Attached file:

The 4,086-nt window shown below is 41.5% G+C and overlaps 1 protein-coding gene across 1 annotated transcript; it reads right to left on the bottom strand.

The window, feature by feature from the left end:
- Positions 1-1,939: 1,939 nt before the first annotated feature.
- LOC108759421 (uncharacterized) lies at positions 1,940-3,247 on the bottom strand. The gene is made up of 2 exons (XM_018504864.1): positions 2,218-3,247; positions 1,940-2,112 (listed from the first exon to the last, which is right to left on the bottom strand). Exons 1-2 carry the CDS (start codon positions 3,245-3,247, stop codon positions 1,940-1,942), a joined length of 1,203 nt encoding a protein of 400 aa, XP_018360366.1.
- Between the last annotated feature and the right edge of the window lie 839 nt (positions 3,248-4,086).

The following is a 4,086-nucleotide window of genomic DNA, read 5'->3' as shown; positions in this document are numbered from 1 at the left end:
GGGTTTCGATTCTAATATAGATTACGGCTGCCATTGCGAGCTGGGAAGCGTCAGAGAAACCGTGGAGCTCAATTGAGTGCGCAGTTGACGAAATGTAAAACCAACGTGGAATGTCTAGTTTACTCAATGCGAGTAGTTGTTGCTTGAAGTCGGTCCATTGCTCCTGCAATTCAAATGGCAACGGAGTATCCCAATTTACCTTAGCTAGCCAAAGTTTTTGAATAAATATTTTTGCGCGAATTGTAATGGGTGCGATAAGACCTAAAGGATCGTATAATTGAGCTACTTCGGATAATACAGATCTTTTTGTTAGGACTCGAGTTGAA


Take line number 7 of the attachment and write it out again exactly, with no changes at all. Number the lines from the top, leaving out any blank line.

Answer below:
GGGTTTCGATTCTAATATAGATTACGGCTGCCATTGCGAGCTGGGAAGCGTCAGAGAAACCGTGGAGCTCAATTGAGTGCGCAGTTGACGAAATGTAAAACCAACGTGGAATGTCTAGTTTACTCAATGCGAGTAGTTGTTGCTTGAAGTCGGTCCATTGCTCCTGCAATTCAAATGGCAACGGAGTATCCCAATTTACCTTAGCTAGCCAAAGTTTTTGAATAAATATTTTTGCGCGAATTGTAATGGGTGCGATAAGACCTAAAGGATCGTATAATTGAGCTACTTCGGATAATACAGATCTTTTTGTTAGGACTCGAGTTGAA